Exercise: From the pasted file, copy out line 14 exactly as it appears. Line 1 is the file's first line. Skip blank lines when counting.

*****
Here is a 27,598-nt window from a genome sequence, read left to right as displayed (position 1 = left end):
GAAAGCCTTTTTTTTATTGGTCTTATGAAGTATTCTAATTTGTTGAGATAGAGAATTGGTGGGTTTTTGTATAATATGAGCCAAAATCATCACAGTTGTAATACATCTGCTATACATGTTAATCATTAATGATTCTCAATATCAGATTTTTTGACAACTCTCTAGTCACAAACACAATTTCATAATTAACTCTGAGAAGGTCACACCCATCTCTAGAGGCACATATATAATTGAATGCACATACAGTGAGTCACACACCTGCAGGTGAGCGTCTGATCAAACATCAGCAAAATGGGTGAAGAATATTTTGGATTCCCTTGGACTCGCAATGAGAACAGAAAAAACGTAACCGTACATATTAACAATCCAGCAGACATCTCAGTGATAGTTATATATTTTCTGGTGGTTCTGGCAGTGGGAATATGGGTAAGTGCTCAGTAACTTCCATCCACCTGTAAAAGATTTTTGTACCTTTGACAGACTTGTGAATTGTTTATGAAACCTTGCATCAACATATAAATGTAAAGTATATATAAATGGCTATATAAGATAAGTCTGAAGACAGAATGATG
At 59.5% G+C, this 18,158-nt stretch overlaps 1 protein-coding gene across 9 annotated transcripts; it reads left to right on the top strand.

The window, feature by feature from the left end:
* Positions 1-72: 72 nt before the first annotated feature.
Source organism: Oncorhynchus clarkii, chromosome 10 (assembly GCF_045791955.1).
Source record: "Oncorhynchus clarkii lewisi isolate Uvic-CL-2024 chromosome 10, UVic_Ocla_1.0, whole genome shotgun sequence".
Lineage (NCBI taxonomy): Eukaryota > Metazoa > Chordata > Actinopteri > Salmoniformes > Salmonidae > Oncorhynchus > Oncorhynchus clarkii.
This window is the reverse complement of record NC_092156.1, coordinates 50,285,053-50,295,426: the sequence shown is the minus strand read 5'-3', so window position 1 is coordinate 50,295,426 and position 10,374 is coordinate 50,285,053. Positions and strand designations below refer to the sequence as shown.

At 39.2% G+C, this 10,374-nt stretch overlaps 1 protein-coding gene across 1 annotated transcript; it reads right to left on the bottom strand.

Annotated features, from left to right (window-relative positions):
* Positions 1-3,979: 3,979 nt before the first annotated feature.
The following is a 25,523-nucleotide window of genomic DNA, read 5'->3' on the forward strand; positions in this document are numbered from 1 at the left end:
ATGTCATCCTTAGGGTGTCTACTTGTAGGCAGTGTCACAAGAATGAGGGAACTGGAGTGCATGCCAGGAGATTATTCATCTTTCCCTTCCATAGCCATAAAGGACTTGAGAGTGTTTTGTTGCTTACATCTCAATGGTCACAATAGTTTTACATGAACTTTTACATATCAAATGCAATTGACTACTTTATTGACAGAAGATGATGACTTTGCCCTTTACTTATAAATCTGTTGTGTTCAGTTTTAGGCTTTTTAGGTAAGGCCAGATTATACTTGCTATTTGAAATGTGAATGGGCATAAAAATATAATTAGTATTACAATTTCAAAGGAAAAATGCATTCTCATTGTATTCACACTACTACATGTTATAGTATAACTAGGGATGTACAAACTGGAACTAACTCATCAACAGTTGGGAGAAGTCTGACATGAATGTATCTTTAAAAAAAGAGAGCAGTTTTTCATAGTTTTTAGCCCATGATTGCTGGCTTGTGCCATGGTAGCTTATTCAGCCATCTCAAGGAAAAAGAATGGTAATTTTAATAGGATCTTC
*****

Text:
ATGTCATCCTTAGGGTGTCTACTTGTAGGCAGTGTCACAAGAATGAGGGAACTGGAGTGCATGCCAGGAGATTATTCATCTTTCCCTTCCATAGCCATAAAGGACTTGAGAGTGTTTTGTTGCTTACATCTCAATGGTCACAATAGTTTTACATGAACTTTTACATATCAAATGCAATTGACTACTTTATTGACAGAAGATGATGACTTTGCCCTTTACTTATAAATCTGTTGTGTTCAGTTTTAGGCTTTTTAGGTAAGGCCAGATTATACTTGCTATTTGAAATGTGAATGGGCATAAAAATATAATTAGTATTACAATTTCAAAGGAAAAATGCATTCTCATTGTATTCACACTACTACATGTTATAGTATAACTAGGGATGTACAAACTGGAACTAACTCATCAACAGTTGGGAGAAGTCTGACATGAATGTATCTTTAAAAAAAGAGAGCAGTTTTTCATAGTTTTTAGCCCATGATTGCTGGCTTGTGCCATGGTAGCTTATTCAGCCATCTCAAGGAAAAAGAATGGTAATTTTAATAGGATCTTC